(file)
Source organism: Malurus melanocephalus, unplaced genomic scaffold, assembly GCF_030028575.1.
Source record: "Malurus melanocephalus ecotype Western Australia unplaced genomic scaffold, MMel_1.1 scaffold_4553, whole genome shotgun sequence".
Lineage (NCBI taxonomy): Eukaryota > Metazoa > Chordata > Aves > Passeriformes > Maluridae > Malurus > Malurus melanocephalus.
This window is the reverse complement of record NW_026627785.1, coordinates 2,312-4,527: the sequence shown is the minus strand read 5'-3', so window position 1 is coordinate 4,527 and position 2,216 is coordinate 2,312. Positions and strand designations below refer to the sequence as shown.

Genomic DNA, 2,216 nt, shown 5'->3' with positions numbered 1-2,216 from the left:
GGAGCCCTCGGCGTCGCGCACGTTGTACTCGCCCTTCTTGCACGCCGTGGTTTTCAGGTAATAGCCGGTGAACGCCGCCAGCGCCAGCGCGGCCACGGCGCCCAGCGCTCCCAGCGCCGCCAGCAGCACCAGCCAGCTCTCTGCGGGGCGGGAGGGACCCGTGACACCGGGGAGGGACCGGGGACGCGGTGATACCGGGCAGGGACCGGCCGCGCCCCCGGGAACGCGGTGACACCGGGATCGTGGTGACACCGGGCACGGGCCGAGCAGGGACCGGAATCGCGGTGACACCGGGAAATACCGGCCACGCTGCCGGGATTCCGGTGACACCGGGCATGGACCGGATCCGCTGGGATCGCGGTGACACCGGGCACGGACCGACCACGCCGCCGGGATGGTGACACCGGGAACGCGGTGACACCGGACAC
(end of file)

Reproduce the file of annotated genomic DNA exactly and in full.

Source organism: Malurus melanocephalus, unplaced genomic scaffold, assembly GCF_030028575.1.
Source record: "Malurus melanocephalus ecotype Western Australia unplaced genomic scaffold, MMel_1.1 scaffold_4553, whole genome shotgun sequence".
Lineage (NCBI taxonomy): Eukaryota > Metazoa > Chordata > Aves > Passeriformes > Maluridae > Malurus > Malurus melanocephalus.
This window is the reverse complement of record NW_026627785.1, coordinates 2,312-4,527: the sequence shown is the minus strand read 5'-3', so window position 1 is coordinate 4,527 and position 2,216 is coordinate 2,312. Positions and strand designations below refer to the sequence as shown.

Genomic DNA, 2,216 nt, shown 5'->3' with positions numbered 1-2,216 from the left:
GGAGCCCTCGGCGTCGCGCACGTTGTACTCGCCCTTCTTGCACGCCGTGGTTTTCAGGTAATAGCCGGTGAACGCCGCCAGCGCCAGCGCGGCCACGGCGCCCAGCGCTCCCAGCGCCGCCAGCAGCACCAGCCAGCTCTCTGCGGGGCGGGAGGGACCCGTGACACCGGGGAGGGACCGGGGACGCGGTGATACCGGGCAGGGACCGGCCGCGCCCCCGGGAACGCGGTGACACCGGGATCGTGGTGACACCGGGCACGGGCCGAGCAGGGACCGGAATCGCGGTGACACCGGGAAATACCGGCCACGCTGCCGGGATTCCGGTGACACCGGGCATGGACCGGATCCGCTGGGATCGCGGTGACACCGGGCACGGACCGACCACGCCGCCGGGATGGTGACACCGGGAACGCGGTGACACCGGACAC